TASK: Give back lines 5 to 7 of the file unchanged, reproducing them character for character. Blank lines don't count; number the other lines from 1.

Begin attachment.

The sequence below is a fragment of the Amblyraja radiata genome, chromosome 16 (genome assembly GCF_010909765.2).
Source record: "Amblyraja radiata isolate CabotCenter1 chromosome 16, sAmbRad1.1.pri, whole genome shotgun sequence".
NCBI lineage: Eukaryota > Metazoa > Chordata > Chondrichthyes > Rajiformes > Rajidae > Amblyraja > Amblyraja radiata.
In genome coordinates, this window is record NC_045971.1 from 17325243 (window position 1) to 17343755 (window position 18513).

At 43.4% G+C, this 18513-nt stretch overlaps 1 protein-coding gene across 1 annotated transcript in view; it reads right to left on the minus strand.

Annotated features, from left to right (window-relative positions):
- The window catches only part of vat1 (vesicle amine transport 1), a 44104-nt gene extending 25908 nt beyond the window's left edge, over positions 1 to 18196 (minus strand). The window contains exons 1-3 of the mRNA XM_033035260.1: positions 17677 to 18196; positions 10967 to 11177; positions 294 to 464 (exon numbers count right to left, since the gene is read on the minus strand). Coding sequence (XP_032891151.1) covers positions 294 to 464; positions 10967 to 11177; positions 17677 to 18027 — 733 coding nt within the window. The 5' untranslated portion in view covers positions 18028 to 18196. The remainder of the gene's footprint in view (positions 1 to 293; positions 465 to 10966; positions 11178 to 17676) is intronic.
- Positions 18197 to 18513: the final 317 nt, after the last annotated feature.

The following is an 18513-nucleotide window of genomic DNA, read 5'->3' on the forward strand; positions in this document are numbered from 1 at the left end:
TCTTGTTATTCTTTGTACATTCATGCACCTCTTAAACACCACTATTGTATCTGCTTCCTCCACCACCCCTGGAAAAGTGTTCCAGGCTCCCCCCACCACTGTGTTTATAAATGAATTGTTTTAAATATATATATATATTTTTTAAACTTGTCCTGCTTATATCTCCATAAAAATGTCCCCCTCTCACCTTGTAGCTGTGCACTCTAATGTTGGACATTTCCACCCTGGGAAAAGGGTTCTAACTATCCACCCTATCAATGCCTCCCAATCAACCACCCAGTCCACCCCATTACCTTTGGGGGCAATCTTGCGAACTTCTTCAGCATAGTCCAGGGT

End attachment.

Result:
At 43.4% G+C, this 18513-nt stretch overlaps 1 protein-coding gene across 1 annotated transcript in view; it reads right to left on the minus strand.

Annotated features, from left to right (window-relative positions):
- The window catches only part of vat1 (vesicle amine transport 1), a 44104-nt gene extending 25908 nt beyond the window's left edge, over positions 1 to 18196 (minus strand). The window contains exons 1-3 of the mRNA XM_033035260.1: positions 17677 to 18196; positions 10967 to 11177; positions 294 to 464 (exon numbers count right to left, since the gene is read on the minus strand). Coding sequence (XP_032891151.1) covers positions 294 to 464; positions 10967 to 11177; positions 17677 to 18027 — 733 coding nt within the window. The 5' untranslated portion in view covers positions 18028 to 18196. The remainder of the gene's footprint in view (positions 1 to 293; positions 465 to 10966; positions 11178 to 17676) is intronic.